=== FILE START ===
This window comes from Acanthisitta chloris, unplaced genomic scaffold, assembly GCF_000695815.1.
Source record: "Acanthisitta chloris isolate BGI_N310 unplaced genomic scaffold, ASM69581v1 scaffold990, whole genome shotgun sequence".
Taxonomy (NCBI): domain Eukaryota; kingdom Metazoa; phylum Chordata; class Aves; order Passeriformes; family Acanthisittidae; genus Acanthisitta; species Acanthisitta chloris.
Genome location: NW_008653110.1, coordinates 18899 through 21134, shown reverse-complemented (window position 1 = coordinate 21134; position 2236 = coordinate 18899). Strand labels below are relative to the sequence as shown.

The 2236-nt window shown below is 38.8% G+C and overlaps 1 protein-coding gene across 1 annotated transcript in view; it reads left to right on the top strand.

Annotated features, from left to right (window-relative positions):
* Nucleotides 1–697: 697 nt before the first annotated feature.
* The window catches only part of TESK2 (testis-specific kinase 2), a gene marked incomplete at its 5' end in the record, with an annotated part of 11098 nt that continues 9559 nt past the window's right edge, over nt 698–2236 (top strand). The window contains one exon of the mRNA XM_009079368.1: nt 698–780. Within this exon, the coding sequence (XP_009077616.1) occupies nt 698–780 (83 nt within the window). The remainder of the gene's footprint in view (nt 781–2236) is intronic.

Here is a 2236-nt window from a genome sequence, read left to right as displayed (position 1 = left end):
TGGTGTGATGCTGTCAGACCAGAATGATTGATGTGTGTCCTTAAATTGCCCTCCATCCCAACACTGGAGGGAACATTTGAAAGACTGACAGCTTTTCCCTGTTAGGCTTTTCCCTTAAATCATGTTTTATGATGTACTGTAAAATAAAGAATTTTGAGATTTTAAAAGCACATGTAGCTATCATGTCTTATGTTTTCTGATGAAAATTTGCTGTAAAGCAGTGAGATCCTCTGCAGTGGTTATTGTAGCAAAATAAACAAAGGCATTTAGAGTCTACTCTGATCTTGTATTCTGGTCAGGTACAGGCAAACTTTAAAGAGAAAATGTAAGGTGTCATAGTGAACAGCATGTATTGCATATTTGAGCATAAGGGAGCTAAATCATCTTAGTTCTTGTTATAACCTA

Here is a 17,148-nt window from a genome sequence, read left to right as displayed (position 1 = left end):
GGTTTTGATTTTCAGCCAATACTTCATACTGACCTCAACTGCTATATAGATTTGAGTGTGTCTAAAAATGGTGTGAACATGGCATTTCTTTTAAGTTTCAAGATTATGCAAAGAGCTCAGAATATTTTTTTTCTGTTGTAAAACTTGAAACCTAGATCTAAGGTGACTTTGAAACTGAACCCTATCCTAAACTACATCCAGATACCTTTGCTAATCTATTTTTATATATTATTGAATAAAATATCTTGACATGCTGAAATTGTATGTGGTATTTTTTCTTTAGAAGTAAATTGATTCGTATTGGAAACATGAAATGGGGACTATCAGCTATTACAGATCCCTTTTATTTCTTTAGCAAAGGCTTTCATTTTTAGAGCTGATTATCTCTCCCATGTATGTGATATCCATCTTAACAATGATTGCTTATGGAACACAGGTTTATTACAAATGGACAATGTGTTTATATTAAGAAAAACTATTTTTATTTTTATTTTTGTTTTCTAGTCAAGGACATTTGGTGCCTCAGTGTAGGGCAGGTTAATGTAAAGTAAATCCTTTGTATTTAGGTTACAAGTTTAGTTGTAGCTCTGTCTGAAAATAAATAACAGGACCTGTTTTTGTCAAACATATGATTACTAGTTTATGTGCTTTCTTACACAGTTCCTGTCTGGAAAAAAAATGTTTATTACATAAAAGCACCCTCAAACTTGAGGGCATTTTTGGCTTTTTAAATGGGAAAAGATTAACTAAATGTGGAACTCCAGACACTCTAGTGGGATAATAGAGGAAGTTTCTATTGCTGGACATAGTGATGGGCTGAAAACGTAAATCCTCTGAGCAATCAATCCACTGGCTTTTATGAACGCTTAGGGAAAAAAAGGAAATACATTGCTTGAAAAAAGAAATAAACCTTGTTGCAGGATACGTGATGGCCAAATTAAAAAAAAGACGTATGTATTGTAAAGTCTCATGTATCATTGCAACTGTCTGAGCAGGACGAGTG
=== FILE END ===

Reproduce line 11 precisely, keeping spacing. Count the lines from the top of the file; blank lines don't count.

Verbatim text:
Here is a 17,148-nt window from a genome sequence, read left to right as displayed (position 1 = left end):